Former Australia captain Steve Smith, his deputy David Warner and opening batsman Cameron Bancroft were banned by Cricket Australia for their involvement in the ball-tampering incident in the third Test of the recently-concluded series against South Africa. The crisis erupted after Bancroft, 25, was caught red-handed while he was trying to alter the condition of the ball with a piece of sandpaper. Smith admitted the team's "leadership group" had come up with the plan to tamper with the ball to get an advantage. The trio accepted their bans and confirmed that they will not appeal against the sanctions meted out to them. However, according to Sydney Morning Herald, English County side, Surrey's coach Michael di Venuto has confirmed he'd be keen to sign one of Australia's banned Test stars. Di Venuto was Australia's batting coach until 2016 and remains close to both Smith and Warner.
"From an Australian perspective, it is probably important that they play a bit of cricket at some stage," Di Venuto said.
"I don't know if they are allowed to play in this competition."
The banned players are only permitted to play grade cricket in Australia, but their bans do not prevent them from playing in England, although it would require approval from the England and Wales Cricket Board (ECB).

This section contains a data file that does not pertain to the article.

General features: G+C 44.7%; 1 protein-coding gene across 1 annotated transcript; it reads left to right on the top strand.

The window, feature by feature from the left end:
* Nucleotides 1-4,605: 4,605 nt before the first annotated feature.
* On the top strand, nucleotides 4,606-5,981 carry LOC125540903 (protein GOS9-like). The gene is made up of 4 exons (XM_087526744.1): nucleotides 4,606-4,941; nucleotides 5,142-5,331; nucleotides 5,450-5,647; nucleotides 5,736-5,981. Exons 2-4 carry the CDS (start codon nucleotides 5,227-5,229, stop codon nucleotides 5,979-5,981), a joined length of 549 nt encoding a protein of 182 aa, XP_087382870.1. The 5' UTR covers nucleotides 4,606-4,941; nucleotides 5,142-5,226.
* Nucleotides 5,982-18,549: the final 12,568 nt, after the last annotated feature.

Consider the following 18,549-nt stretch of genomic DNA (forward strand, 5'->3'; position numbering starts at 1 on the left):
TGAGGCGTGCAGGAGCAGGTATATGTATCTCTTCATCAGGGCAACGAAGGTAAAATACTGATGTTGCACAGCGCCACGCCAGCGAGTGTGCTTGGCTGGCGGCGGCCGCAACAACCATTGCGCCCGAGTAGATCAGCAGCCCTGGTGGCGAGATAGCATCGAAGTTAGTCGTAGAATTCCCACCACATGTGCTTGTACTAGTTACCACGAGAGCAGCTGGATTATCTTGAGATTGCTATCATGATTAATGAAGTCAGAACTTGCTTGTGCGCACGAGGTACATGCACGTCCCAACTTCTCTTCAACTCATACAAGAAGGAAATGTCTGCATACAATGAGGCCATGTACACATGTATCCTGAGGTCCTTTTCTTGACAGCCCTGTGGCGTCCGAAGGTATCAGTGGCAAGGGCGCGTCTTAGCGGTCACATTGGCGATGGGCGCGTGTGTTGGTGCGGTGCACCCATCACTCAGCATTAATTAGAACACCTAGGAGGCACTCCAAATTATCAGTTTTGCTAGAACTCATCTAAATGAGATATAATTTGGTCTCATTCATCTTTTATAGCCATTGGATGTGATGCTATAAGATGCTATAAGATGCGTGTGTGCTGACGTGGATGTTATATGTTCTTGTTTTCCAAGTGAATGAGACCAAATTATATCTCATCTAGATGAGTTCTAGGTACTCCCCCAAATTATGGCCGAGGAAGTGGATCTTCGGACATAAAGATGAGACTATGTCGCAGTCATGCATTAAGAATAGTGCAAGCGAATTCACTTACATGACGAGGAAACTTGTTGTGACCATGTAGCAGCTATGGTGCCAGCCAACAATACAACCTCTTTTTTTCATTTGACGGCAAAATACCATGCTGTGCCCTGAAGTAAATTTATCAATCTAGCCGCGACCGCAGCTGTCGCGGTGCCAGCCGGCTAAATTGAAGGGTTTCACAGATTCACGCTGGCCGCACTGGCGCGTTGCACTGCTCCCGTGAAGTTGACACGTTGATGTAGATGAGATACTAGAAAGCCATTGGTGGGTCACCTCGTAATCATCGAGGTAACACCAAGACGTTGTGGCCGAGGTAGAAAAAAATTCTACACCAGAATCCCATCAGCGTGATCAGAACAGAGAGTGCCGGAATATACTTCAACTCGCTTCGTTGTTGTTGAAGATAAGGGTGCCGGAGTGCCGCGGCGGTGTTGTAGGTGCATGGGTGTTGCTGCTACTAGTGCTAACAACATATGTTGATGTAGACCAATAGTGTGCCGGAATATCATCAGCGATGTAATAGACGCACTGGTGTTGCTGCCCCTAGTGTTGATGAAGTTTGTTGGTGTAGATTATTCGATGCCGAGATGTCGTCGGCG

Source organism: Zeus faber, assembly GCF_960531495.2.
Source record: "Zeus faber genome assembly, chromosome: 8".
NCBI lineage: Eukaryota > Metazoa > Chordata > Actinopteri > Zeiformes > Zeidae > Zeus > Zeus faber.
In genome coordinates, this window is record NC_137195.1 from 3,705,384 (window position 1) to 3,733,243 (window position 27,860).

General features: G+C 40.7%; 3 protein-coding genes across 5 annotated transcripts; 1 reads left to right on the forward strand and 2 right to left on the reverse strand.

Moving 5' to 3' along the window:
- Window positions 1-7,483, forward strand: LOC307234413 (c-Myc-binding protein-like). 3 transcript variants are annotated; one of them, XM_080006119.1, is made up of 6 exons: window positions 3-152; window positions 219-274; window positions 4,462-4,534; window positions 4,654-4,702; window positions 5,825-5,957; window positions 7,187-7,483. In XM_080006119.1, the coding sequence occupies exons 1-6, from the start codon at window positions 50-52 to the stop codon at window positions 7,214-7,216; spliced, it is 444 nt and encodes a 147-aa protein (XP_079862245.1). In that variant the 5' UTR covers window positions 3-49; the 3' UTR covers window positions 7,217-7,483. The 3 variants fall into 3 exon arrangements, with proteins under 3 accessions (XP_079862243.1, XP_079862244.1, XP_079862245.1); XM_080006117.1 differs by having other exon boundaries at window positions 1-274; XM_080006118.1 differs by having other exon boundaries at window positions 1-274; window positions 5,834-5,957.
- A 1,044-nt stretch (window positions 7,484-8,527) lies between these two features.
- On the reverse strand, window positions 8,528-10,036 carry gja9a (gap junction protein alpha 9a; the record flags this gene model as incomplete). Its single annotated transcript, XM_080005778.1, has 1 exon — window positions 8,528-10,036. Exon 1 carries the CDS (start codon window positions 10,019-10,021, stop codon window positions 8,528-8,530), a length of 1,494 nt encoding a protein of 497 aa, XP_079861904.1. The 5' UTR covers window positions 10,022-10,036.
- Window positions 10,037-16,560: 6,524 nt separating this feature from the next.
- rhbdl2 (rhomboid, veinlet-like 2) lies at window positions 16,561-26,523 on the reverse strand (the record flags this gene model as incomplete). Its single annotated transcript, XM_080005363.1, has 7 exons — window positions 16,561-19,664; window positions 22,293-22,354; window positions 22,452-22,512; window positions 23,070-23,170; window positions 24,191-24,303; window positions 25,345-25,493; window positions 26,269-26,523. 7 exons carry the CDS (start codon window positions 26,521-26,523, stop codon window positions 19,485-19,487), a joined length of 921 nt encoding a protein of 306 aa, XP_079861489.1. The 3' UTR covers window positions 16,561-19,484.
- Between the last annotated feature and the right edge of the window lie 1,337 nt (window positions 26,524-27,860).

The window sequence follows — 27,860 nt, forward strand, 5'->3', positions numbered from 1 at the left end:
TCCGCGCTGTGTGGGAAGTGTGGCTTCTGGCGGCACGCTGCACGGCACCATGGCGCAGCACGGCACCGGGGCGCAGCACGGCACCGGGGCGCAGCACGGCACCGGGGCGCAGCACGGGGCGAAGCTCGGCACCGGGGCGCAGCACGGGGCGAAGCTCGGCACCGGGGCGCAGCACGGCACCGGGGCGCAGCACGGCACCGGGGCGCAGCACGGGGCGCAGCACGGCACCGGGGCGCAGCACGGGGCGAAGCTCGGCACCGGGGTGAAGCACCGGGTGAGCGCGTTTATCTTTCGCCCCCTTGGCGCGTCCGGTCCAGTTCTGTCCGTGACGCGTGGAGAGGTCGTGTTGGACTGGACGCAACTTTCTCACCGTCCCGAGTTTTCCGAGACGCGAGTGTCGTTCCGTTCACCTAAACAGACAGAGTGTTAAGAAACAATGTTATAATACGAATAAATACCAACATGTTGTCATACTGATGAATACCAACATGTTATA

"I know what it states in their sanctions that they can't play domestic cricket in Australia.
"So, if they are in the right mental state to play cricket and the ECB will have to allow it to start with, then we'd be mad not to look at some of the world's best players potentially playing," Di Venuto added.
Smith had once thought about batting for England as his mother Gillian is from Kent and he has a British passport.
When he left school at 17, Smith traveled to England where he played league cricket in Kent before being offered a contract by Surrey. He has always insisted that his loyalties were to the country of his birth.